Following the mass escape attempt, the militia decided to sell 26 of the Eritreans, including Saron, to a smuggler for 26,000 Libyan dinar ($19,000).

The smuggler made the migrants pay back the 1,000 dinar for which they were each purchased, as well as the price of the boat trip to Europe and the costs of an array of other "services," such as accommodation, transport to and from safe houses, life jackets and telephone communications. In total Saron's family paid $2,800.

Saron was transferred to the port of Sabratah where she and more than 500 other migrants were loaded onto a wooden boat. The loading took two hours and nobody was at pains to hide it, Saron later said.

Libyan men from another militia were guarding the group at the port and followed the boat in three dinghies, giving instructions along the way, until the boat reached international waters.

Neither Saron nor I know what happened to the other Eritrean refugees who unluckily found themselves captive in that old industrial facility outside Tripoli. We cannot know, but what is likely is that for many of them their journey did not have a happy end. If their fates matched those of other refugees seeking to reach Europe, some were sold as slaves, some died of sickness, some were shot, and some drowned at sea.

They came from Eritrea, one of the most cruel dictatorships in the world, where according to the UN, the use of extra-judicial killing, torture, indefinite military conscription and forced labour is systemic.

They were fleeing to the European Union, which agreed in April a $353 million development package with the Eritrean government, reportedly in an attempt to discourage emigration.

As for Saron, she made it.

She left her home and her country at 16 years old for an almost 4,000 mile journey, accepting that death was a possible consequence of her migration, of her determination to live in a free country.

"We can't get out of our country legally — it's always illegal and they can kill you," she said. "So it was okay for us to cross the sea. We know a lot of people died there. But we accept it as Eritreans, because our government can't help us."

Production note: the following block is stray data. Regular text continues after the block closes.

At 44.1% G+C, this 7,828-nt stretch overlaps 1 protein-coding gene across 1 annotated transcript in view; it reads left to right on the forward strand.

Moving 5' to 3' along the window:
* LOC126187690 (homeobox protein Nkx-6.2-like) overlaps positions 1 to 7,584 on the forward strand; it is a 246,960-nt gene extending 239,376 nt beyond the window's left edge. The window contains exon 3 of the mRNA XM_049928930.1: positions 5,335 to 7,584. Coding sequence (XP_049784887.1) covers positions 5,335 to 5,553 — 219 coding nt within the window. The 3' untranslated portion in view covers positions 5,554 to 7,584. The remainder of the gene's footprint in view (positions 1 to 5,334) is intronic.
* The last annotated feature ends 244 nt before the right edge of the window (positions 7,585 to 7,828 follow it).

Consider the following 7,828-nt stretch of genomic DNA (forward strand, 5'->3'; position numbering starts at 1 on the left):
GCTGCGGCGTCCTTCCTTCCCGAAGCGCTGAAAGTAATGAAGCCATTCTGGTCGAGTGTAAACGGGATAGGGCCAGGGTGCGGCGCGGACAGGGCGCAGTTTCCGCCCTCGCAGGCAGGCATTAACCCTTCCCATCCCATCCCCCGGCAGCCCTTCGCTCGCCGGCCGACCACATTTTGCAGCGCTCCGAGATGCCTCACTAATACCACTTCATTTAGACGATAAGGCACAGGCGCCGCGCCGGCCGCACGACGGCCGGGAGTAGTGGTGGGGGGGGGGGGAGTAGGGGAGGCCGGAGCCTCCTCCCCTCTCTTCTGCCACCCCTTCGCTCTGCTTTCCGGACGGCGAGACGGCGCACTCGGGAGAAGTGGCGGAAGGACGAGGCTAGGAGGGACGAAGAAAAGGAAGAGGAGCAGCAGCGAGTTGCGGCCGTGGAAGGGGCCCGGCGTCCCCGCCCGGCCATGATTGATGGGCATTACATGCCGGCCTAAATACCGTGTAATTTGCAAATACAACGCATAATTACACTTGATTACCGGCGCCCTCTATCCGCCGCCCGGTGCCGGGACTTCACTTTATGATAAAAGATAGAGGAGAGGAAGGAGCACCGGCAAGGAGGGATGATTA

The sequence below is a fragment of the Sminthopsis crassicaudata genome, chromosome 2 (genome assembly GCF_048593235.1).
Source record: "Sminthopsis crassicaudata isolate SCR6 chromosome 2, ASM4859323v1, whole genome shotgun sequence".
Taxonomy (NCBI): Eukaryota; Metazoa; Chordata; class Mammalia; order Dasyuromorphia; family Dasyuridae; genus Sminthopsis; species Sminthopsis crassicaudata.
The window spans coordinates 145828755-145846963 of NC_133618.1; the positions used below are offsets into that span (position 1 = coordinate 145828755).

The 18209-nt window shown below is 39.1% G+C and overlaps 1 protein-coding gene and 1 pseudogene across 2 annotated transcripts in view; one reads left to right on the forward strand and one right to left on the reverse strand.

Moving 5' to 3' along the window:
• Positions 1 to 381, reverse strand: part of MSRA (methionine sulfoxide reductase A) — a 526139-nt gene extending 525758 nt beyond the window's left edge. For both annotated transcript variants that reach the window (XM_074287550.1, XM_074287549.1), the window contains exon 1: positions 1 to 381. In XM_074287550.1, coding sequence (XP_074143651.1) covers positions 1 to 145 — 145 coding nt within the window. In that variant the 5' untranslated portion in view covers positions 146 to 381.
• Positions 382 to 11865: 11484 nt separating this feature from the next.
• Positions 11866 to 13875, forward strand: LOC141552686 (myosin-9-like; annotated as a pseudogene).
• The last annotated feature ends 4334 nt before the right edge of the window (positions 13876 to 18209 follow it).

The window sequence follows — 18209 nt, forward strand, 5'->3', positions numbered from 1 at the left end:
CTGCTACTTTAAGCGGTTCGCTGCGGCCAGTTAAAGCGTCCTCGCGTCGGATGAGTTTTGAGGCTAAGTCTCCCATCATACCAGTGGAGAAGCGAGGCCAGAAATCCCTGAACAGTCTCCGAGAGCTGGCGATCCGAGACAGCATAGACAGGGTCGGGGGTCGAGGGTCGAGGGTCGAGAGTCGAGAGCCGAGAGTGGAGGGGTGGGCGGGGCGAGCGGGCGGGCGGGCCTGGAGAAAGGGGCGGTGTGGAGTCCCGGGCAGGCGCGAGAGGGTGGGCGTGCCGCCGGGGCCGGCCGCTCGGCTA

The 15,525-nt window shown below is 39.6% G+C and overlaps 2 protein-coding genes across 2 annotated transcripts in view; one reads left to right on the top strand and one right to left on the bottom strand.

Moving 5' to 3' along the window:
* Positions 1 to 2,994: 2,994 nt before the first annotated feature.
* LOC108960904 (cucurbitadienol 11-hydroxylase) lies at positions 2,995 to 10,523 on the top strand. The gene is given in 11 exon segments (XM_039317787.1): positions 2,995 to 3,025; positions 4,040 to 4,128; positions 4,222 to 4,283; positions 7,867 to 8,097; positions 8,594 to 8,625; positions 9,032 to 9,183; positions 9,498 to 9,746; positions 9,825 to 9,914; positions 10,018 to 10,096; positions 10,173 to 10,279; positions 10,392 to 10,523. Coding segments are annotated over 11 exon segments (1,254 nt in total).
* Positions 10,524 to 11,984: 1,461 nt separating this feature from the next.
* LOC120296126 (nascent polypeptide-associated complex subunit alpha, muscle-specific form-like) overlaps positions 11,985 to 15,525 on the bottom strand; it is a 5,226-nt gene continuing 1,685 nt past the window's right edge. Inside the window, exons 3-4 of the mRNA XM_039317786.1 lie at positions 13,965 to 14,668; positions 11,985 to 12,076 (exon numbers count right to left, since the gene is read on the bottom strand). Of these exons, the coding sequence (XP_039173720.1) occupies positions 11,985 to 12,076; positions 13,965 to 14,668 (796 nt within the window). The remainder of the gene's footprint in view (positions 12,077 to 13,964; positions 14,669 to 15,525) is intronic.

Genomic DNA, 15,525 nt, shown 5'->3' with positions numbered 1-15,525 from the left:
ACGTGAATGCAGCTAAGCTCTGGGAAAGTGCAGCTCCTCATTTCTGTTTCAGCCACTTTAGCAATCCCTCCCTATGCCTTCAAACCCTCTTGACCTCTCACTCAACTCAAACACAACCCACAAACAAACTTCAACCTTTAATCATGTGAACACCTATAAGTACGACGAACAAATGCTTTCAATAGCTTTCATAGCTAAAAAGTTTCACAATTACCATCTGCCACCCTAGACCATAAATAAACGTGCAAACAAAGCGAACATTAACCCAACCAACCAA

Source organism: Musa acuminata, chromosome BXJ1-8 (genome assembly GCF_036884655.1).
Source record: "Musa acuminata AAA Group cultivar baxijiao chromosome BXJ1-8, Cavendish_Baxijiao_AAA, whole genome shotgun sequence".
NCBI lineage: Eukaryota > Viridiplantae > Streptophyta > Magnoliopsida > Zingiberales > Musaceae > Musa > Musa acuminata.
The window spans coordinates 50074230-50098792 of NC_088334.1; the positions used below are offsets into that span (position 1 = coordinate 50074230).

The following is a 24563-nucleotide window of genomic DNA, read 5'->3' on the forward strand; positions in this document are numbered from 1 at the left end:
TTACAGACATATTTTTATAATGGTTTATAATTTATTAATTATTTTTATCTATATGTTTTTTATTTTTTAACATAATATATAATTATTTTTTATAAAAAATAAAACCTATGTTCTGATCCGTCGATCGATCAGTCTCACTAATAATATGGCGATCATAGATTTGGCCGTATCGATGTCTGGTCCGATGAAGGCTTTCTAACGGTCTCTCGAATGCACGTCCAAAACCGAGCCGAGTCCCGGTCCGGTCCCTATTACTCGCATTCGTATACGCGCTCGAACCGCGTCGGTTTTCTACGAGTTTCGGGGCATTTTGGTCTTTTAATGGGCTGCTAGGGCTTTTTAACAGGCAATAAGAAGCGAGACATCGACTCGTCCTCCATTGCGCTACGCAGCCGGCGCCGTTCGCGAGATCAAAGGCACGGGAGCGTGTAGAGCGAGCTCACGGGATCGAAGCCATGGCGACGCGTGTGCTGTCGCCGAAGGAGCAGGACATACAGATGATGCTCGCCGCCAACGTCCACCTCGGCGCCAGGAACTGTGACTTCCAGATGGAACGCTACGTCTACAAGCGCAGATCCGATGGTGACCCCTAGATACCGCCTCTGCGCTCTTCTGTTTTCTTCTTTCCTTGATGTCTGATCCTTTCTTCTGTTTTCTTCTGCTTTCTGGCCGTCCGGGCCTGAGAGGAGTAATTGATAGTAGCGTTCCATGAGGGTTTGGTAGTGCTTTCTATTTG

Borderlines: The tale of a state in limbo

Sunday, 04 October 2015 12:50 Written by

Michela Wrong Image Credit: TEDx Euston

Borderlines (2015) is Michela Wrong’s debut novel. Taking the perspective of a British narrator named Paula, it tells the tale of a newly-independent fictitious African nation named North Darrar, which relapses into border conflict with its neighbour. Although the country is never mentioned, Wrong’s North Darrar looks very much like the real African nation of Eritrea. The story very much seems like a fictionalized account of events and anecdotes that took place in Eritrea in the last decade, events which Wrong has written extensively on in other publications.

In this well-written novel, Wrong weaves the picture of a curious and naive British lawyer who lands in Africa for the first time, carrying with her all the stereotypical images of the continent. And, at least initially, the bond between North Darrar and Paula, seems driven by her career more than anything else. As the story unfolds, Wrong depicts a country encapsulated in an early decolonizing process, trying to present itself to the world amid acute shortages of skilled human power, resources, and paranoid political leadership. Paula encounters a society that is generous, simple, hopeful, and yet ruled by a culture of pervasive paranoia. The paranoid culture, as the narrator Paula eventually understands, results from the long years of colonial rule, isolation, and political corruption. The commingling of seclusion, detachment, and inwardly looking culture further reinforce, according to one of the characters in the novel, the trauma and mutual distrust in the society: